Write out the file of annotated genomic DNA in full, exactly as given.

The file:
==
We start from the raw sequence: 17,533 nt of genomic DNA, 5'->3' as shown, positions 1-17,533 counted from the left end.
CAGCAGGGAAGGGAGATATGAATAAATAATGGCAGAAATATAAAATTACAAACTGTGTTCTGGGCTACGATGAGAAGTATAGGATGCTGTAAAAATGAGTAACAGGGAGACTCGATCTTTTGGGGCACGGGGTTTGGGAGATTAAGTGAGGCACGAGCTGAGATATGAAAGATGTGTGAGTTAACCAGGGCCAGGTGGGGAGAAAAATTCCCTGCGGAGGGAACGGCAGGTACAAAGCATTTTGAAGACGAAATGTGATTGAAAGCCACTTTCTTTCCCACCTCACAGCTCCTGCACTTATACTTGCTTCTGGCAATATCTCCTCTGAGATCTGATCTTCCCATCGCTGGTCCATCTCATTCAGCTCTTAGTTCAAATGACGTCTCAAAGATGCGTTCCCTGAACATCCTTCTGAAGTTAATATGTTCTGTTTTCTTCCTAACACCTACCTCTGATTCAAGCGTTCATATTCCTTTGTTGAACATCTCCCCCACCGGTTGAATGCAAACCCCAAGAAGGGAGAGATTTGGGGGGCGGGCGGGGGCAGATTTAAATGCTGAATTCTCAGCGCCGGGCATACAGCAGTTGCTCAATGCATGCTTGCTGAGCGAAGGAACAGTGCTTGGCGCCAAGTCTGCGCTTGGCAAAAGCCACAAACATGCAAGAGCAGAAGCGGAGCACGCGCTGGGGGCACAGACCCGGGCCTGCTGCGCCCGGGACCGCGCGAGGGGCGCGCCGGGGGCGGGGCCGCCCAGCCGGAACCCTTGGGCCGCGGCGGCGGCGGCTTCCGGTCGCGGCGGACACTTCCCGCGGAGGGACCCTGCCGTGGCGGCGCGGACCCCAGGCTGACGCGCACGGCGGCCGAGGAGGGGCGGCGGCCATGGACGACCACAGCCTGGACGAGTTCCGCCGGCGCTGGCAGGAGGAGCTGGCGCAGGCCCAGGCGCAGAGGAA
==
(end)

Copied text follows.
We start from the raw sequence: 17,533 nt of genomic DNA, 5'->3' as shown, positions 1-17,533 counted from the left end.
CAGCAGGGAAGGGAGATATGAATAAATAATGGCAGAAATATAAAATTACAAACTGTGTTCTGGGCTACGATGAGAAGTATAGGATGCTGTAAAAATGAGTAACAGGGAGACTCGATCTTTTGGGGCACGGGGTTTGGGAGATTAAGTGAGGCACGAGCTGAGATATGAAAGATGTGTGAGTTAACCAGGGCCAGGTGGGGAGAAAAATTCCCTGCGGAGGGAACGGCAGGTACAAAGCATTTTGAAGACGAAATGTGATTGAAAGCCACTTTCTTTCCCACCTCACAGCTCCTGCACTTATACTTGCTTCTGGCAATATCTCCTCTGAGATCTGATCTTCCCATCGCTGGTCCATCTCATTCAGCTCTTAGTTCAAATGACGTCTCAAAGATGCGTTCCCTGAACATCCTTCTGAAGTTAATATGTTCTGTTTTCTTCCTAACACCTACCTCTGATTCAAGCGTTCATATTCCTTTGTTGAACATCTCCCCCACCGGTTGAATGCAAACCCCAAGAAGGGAGAGATTTGGGGGGCGGGCGGGGGCAGATTTAAATGCTGAATTCTCAGCGCCGGGCATACAGCAGTTGCTCAATGCATGCTTGCTGAGCGAAGGAACAGTGCTTGGCGCCAAGTCTGCGCTTGGCAAAAGCCACAAACATGCAAGAGCAGAAGCGGAGCACGCGCTGGGGGCACAGACCCGGGCCTGCTGCGCCCGGGACCGCGCGAGGGGCGCGCCGGGGGCGGGGCCGCCCAGCCGGAACCCTTGGGCCGCGGCGGCGGCGGCTTCCGGTCGCGGCGGACACTTCCCGCGGAGGGACCCTGCCGTGGCGGCGCGGACCCCAGGCTGACGCGCACGGCGGCCGAGGAGGGGCGGCGGCCATGGACGACCACAGCCTGGACGAGTTCCGCCGGCGCTGGCAGGAGGAGCTGGCGCAGGCCCAGGCGCAGAGGAA